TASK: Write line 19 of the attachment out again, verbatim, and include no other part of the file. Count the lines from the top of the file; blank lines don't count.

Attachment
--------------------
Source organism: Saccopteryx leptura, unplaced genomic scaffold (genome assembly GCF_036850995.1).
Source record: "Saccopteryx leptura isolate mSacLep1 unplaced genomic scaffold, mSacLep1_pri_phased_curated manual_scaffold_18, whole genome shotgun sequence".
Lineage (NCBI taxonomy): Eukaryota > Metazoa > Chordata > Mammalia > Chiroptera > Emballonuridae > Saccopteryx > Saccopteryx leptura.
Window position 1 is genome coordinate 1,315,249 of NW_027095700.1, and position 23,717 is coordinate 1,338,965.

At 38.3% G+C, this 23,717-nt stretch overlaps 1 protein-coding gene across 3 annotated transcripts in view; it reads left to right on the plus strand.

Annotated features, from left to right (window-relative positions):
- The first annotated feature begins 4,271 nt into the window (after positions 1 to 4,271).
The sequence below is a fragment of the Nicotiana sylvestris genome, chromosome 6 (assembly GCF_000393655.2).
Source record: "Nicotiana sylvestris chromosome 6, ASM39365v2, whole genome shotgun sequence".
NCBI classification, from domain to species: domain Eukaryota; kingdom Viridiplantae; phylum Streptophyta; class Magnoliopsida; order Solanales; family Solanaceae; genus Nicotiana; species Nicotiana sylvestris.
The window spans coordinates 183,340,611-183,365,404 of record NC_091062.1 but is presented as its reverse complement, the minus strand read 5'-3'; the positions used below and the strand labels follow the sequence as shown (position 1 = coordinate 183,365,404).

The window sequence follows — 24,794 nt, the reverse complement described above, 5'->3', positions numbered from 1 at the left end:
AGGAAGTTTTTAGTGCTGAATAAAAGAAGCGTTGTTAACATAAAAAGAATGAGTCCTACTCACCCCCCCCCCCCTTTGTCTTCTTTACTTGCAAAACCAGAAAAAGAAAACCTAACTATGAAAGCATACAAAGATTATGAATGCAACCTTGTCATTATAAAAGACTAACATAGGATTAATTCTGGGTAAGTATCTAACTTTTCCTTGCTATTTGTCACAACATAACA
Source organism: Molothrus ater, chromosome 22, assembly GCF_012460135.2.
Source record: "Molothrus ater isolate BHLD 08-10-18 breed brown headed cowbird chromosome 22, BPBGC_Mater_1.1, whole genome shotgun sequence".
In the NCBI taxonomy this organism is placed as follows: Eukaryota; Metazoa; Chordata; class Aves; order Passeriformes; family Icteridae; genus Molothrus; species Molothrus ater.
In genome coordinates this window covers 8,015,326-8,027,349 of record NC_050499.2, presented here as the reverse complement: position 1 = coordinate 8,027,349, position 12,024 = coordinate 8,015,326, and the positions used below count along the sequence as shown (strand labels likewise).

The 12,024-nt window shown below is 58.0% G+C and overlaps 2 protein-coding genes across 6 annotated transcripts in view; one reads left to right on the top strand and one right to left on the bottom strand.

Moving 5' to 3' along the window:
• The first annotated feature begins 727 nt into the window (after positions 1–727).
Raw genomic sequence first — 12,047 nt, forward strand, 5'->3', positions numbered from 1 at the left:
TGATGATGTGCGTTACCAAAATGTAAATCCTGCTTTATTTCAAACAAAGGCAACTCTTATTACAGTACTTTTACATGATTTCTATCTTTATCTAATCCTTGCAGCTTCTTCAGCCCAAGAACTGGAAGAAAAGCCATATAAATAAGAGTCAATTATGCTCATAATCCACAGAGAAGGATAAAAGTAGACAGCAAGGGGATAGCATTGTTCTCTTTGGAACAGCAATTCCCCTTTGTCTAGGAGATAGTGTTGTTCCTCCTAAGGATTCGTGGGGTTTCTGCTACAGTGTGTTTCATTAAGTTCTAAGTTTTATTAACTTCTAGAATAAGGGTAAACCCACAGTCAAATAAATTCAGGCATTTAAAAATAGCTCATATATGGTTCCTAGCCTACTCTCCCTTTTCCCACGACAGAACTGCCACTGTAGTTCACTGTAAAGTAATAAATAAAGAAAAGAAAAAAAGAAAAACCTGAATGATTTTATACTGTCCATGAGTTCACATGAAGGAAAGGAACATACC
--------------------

Moving 5' to 3' along the window: